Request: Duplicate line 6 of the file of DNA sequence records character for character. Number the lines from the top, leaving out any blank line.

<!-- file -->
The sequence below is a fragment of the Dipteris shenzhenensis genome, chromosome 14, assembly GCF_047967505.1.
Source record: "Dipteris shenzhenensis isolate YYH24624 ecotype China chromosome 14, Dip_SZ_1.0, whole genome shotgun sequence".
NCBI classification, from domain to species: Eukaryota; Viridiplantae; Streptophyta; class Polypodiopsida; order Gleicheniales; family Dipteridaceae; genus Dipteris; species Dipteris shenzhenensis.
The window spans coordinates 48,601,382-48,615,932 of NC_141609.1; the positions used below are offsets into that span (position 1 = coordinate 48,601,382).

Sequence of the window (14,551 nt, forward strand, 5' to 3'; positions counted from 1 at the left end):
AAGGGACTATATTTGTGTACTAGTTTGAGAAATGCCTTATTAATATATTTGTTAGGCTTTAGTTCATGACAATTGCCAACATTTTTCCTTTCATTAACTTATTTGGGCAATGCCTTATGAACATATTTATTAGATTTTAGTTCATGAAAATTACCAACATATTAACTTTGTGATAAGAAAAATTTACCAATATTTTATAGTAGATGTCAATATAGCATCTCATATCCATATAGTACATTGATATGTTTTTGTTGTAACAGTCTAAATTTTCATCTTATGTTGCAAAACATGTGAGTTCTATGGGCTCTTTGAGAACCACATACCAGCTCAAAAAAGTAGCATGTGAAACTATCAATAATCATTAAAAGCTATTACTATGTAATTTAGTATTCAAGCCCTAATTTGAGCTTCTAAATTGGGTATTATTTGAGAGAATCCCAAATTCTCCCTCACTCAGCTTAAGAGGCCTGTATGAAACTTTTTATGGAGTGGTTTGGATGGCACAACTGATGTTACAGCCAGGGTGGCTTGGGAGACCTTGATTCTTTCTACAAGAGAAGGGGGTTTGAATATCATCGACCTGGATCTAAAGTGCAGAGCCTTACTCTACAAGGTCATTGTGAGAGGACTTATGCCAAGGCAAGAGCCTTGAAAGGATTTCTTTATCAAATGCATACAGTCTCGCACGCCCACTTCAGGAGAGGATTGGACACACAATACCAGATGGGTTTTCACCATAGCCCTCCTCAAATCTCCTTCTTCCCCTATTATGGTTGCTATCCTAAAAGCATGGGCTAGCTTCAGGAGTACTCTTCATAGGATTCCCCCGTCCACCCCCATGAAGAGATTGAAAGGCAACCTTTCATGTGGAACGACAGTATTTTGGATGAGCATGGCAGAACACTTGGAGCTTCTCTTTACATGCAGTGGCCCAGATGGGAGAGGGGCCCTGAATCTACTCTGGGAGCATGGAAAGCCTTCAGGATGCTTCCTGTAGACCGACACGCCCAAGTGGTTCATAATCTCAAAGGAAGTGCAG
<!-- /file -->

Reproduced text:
AAGGGACTATATTTGTGTACTAGTTTGAGAAATGCCTTATTAATATATTTGTTAGGCTTTAGTTCATGACAATTGCCAACATTTTTCCTTTCATTAACTTATTTGGGCAATGCCTTATGAACATATTTATTAGATTTTAGTTCATGAAAATTACCAACATATTAACTTTGTGATAAGAAAAATTTACCAATATTTTATAGTAGATGTCAATATAGCATCTCATATCCATATAGTACATTGATATGTTTTTGTTGTAACAGTCTAAATTTTCATCTTATGTTGCAAAACATGTGAGTTCTATGGGCTCTTTGAGAACCACATACCAGCTCAAAAAAGTAGCATGTGAAACTATCAATAATCATTAAAAGCTATTACTATGTAATTTAGTATTCAAGCCCTAATTTGAGCTTCTAAATTGGGTATTATTTGAGAGAATCCCAAATTCTCCCTCACTCAGCTTAAGAGGCCTGTATGAAACTTTTTATGGAGTGGTTTGGATGGCACAACTGATGTTACAGCCAGGGTGGCTTGGGAGACCTTGATTCTTTCTACAAGAGAAGGGGGTTTGAATATCATCGACCTGGATCTAAAGTGCAGAGCCTTACTCTACAAGGTCATTGTGAGAGGACTTATGCCAAGGCAAGAGCCTTGAAAGGATTTCTTTATCAAATGCATACAGTCTCGCACGCCCACTTCAGGAGAGGATTGGACACACAATACCAGATGGGTTTTCACCATAGCCCTCCTCAAATCTCCTTCTTCCCCTATTATGGTTGCTATCCTAAAAGCATGGGCTAGCTTCAGGAGTACTCTTCATAGGATTCCCCCGTCCACCCCCATGAAGAGATTGAAAGGCAACCTTTCATGTGGAACGACAGTATTTTGGATGAGCATGGCAGAACACTTGGAGCTTCTCTTTACATGCAGTGGCCCAGATGGGAGAGGGGCCCTGAATCTACTCTGGGAGCATGGAAAGCCTTCAGGATGCTTCCTGTAGACCGACACGCCCAAGTGGTTCATAATCTCAAAGGAAGTGCAG